Over the speaker, a countdown of “5, 4, 3, 2, 1” accelerates the clapping of a crowded venue. Spinning lights rotate around the room and illuminate the five-piece band of Lake Street Dive (LSD) as they walk across the stage of The Orange Peel in Asheville, NC. The historic building, which once showcased soul, R&B and jazz acts throughout the ‘60s and ‘70s, was an apt venue for the Motown-inspired band from Boston.
Assembling under the spotlights, Rachael Price, Bridget Kearney, Mike “McDuck” Olsen, Mike Calabrese and Akie Bermiss commanded a sold-out crowd from the first note off their new record Free Yourself Up, causing the jam-packed room, and myself, to shift and sway, effectively setting the tone for the impending party — a feat that isn’t usually accomplished so easily on a Tuesday night.
In my first time seeing the band, and after having only really listened to their record in the recent weeks, the performance that came next sufficiently floored me. LSD opened with “You Are Free,” off their most recent LP and between singing and stepping back to boogie, lead vocalist Price — in her 70s-inspired orange wrap dress and loose curls — was a beacon of joy, delivering the prodding lyrics “free yourself up to love me / just love me like a good man / free yourself up to love me / if you can.” With hands moving from her hips to above her head and back down again, her evocation demanded my attention and adoration. By the third track, “Red Light Kisses,” Price’s infectious smile and dance moves set the precedent for attendees as she urged them to sing and dance along for the rest of the night.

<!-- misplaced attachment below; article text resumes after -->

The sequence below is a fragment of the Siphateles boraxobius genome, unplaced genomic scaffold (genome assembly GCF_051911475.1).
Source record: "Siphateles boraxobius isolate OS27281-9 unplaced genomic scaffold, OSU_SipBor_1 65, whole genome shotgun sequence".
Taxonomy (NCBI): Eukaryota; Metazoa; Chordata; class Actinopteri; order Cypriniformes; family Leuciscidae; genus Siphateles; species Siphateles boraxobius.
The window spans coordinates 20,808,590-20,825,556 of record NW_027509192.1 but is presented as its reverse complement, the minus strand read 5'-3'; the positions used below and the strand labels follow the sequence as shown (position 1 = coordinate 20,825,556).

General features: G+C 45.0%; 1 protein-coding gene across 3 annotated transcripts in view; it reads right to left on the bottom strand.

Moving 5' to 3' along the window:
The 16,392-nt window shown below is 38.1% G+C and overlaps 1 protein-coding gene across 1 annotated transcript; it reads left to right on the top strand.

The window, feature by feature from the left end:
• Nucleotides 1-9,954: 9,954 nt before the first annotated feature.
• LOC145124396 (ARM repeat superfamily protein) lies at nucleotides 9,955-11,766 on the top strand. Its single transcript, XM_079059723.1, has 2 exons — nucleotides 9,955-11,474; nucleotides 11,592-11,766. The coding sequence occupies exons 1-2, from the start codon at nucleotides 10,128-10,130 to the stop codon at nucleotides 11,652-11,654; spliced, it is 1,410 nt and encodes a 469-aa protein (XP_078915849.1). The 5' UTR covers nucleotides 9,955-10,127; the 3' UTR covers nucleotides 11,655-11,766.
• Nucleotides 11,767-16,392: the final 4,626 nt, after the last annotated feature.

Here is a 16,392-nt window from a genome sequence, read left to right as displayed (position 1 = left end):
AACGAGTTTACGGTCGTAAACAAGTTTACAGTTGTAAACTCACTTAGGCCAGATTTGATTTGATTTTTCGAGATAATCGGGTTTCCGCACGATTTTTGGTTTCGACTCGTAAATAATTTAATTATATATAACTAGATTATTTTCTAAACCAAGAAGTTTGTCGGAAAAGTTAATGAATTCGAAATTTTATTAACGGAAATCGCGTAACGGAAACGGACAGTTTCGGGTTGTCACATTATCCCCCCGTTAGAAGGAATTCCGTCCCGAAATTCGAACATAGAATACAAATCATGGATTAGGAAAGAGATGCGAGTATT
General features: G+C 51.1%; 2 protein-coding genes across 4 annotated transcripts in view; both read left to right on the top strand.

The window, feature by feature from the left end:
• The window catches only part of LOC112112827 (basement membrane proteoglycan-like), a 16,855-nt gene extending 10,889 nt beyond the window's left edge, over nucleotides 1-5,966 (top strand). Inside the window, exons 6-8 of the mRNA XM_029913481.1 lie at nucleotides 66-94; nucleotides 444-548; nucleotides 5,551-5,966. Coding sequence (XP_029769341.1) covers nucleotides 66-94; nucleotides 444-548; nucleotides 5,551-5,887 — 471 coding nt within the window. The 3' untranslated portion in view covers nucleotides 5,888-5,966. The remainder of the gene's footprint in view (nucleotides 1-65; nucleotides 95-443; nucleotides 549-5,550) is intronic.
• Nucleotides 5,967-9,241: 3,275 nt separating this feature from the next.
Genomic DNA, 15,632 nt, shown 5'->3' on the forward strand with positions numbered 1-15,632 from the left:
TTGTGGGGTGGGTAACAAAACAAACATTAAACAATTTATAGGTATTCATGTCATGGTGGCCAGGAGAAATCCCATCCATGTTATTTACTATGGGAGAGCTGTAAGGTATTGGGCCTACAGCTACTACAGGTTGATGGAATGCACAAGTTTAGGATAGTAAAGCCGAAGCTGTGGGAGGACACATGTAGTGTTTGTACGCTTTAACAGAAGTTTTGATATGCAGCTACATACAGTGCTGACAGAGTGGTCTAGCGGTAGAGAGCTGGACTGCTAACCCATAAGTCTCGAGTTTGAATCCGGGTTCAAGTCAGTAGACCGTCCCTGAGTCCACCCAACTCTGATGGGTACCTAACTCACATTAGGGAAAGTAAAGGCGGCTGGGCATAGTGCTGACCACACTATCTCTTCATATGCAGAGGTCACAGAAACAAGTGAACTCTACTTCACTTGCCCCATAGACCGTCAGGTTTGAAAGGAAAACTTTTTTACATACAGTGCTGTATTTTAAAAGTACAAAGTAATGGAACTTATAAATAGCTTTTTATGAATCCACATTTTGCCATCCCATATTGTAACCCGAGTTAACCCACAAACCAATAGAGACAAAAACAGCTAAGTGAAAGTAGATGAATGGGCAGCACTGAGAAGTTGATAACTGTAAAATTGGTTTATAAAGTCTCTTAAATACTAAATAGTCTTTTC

The disco slowed down halfway through the set as opener Mikaela Davis reappeared on stage to accompany Price’s voice on her harp in a somber but hopeful rendition of “Hang On” followed by “I Can Change” — prompting the couples in the room to hug each other a little tighter and the singles to ruminate a bit more on what went wrong. Nevertheless, my spirit and the crowd’s involvement crescendoed shortly after with (my personal favorite) “17” off the band’s first album, and with the conclusion of the regular set in, “Good Kisser.” By this time, even the quietest in the crowd partook in yelling, “If you’re gonna tell them everything / tell ‘em I’m a good kisser” as a sort of finale to the catharsis of the unlucky-in-love -centered setlist.
In my opinion, the most impressive part of LSD’s performance was the shared spotlight between band members. Turns were taken between Olsen’s trumpet, Bermiss’ keyboard, Calabrese’s drum and Kearney’s upright bass solos. Vocals, while lead by Price, shifted between band members, and certainly the sentiment of each lyric was devised by the collective. In an encore performance, the band gathered around the microphone to sing “Strangers” before taking a final, unified bow. Given the spectacular showing of emotion and talent, by the conclusion of the night I felt like I’d been through the entire course of a tumultuous relationship, but one that I was grateful for, and as I exited, all I knew was that Lake Street Dive helped me free myself up a little more than I could have ever expected.